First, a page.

Enter "Nora Malkeko".
That's right folks - literal translation: Nora Milk Cow.
If you're thinking she looks familiar, it's because she is. In the States she goes by the suitably hickish name Clarabelle Cow. She's an original Disney cast member, best friend of Minnie and Daisy, and former girlfriend of Horace Horsecollar but more recently linked to Goofy.
Now I knew that with names like Margrethe, Isabella, and Benedikte, I had no chance of styling myself after Danish royalty but come on people, a milk cow, seriously?!?!
While we're on the subject, names are a funny thing here in Denmark. You may have heard or read about the rules and regulations around naming your child in Denmark. It's true, you can only name your child from an approved government list. If you want to name your child Chiquita Banana, you'll have to apply for a special dispensation from your local civil registrar (and likely be denied). Some interesting facts gleaned from an enormous report on the handling of names in Denmark:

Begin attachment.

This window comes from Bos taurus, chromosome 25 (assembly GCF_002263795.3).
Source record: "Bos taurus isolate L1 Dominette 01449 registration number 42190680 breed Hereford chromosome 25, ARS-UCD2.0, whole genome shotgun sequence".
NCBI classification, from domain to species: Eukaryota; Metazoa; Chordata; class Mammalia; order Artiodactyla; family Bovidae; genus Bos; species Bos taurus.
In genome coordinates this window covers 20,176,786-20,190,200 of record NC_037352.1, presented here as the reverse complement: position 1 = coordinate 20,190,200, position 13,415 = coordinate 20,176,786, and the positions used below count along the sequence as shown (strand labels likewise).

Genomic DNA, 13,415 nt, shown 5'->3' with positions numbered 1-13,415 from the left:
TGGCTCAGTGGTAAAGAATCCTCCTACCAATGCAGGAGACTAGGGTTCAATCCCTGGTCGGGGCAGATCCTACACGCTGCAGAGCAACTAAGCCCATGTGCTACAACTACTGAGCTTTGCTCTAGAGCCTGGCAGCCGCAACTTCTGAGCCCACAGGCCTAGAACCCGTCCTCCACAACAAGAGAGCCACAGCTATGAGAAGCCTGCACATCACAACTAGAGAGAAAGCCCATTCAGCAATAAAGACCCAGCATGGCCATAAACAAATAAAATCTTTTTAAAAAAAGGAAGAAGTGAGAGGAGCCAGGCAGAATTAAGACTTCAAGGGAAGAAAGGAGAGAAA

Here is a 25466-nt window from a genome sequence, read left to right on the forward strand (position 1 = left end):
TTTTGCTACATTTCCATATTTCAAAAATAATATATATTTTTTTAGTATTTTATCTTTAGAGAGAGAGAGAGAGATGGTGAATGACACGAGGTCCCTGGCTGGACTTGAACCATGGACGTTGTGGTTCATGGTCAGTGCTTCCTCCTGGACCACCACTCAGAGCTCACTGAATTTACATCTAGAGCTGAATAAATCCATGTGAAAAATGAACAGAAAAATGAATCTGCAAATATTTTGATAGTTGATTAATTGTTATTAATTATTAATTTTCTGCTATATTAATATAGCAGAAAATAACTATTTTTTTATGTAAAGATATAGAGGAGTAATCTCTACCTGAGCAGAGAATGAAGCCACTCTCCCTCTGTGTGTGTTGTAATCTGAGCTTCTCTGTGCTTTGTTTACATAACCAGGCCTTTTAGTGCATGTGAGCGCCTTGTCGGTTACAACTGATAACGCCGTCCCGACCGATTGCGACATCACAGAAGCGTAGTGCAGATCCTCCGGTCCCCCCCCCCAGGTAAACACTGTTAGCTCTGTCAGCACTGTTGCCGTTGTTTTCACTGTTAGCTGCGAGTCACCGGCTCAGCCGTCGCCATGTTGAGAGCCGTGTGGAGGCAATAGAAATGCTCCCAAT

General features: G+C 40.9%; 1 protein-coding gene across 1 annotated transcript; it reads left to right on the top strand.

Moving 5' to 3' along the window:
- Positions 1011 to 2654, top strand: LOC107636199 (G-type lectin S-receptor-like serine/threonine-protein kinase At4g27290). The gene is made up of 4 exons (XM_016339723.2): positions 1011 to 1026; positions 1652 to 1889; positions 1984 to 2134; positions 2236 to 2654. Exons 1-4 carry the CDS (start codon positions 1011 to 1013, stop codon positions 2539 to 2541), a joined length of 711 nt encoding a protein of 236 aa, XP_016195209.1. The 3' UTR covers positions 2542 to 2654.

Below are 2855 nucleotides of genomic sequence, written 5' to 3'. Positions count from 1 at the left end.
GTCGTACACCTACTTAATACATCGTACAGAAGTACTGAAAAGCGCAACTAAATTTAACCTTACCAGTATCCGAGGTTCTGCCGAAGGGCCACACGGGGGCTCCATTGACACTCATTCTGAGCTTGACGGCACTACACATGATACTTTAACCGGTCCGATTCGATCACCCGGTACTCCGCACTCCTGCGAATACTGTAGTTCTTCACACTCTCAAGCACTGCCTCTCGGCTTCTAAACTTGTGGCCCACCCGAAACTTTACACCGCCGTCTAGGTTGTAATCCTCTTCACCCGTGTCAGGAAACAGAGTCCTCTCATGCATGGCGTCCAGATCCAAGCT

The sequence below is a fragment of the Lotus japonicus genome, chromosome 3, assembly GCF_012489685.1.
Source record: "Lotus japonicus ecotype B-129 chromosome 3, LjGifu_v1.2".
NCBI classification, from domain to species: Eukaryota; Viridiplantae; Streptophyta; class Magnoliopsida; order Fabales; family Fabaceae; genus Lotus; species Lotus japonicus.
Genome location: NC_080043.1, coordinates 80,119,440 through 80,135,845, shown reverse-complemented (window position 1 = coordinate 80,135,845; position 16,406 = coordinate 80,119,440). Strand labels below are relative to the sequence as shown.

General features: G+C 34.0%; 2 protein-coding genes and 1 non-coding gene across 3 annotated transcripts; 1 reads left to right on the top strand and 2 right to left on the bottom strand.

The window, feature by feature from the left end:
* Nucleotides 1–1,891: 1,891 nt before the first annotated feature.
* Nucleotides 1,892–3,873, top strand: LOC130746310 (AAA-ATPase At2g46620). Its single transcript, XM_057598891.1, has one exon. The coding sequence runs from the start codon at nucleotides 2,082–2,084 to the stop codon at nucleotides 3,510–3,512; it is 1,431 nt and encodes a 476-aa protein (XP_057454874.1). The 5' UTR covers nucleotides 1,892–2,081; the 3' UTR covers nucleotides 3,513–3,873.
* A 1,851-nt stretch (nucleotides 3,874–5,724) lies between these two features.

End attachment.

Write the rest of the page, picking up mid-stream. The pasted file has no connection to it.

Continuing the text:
- If you do want to get creative, you will have to show evidence that your name may be used as a first name in other cultures. For example, generally titles such as Baron and Count are not allowed as first names. For us Americans, it means we can thank the artist currently known as Prince for opening up that option for us.
- Danes do accept the popularity of certain word types, like foods, and nicknames commonly used in other cultures, when they are appropriate. Hence, Paprika is an approved name. Potty is not.
Top five names for Danes of all ages:
- Males: Jens, Peter, Lars, Michael, Henry
- Females: Anne, Kirsten, Hanne, Mette, Anna
- Boys: William, Noah, Lucas, Magnus, Mikkel
- Girls: Ida, Isabella, Anna, Mathilde, Freya
Search to see if your name makes the cut.
Find out how many people share your name in Denmark.
Nice to know that while there are 2,150 men named Jens Hansen and 1,330 women named Anne Pedersen in Denmark, there's only one me!